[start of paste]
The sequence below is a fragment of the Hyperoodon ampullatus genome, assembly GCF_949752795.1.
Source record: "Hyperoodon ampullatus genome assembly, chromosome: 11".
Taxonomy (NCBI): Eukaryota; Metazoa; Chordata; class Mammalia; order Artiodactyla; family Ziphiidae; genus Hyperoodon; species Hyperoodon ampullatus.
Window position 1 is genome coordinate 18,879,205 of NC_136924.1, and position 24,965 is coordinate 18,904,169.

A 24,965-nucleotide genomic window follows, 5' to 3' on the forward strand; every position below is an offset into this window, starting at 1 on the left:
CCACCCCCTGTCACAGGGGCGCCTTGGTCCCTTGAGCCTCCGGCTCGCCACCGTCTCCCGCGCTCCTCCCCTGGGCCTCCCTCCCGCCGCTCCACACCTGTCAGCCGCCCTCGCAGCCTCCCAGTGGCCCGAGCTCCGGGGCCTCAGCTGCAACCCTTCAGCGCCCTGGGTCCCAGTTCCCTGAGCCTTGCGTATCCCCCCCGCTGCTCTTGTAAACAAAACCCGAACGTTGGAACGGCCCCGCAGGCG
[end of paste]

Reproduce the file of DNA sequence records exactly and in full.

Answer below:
The sequence below is a fragment of the Hyperoodon ampullatus genome, assembly GCF_949752795.1.
Source record: "Hyperoodon ampullatus genome assembly, chromosome: 11".
Taxonomy (NCBI): Eukaryota; Metazoa; Chordata; class Mammalia; order Artiodactyla; family Ziphiidae; genus Hyperoodon; species Hyperoodon ampullatus.
Window position 1 is genome coordinate 18,879,205 of NC_136924.1, and position 24,965 is coordinate 18,904,169.

A 24,965-nucleotide genomic window follows, 5' to 3' on the forward strand; every position below is an offset into this window, starting at 1 on the left:
CCACCCCCTGTCACAGGGGCGCCTTGGTCCCTTGAGCCTCCGGCTCGCCACCGTCTCCCGCGCTCCTCCCCTGGGCCTCCCTCCCGCCGCTCCACACCTGTCAGCCGCCCTCGCAGCCTCCCAGTGGCCCGAGCTCCGGGGCCTCAGCTGCAACCCTTCAGCGCCCTGGGTCCCAGTTCCCTGAGCCTTGCGTATCCCCCCCGCTGCTCTTGTAAACAAAACCCGAACGTTGGAACGGCCCCGCAGGCG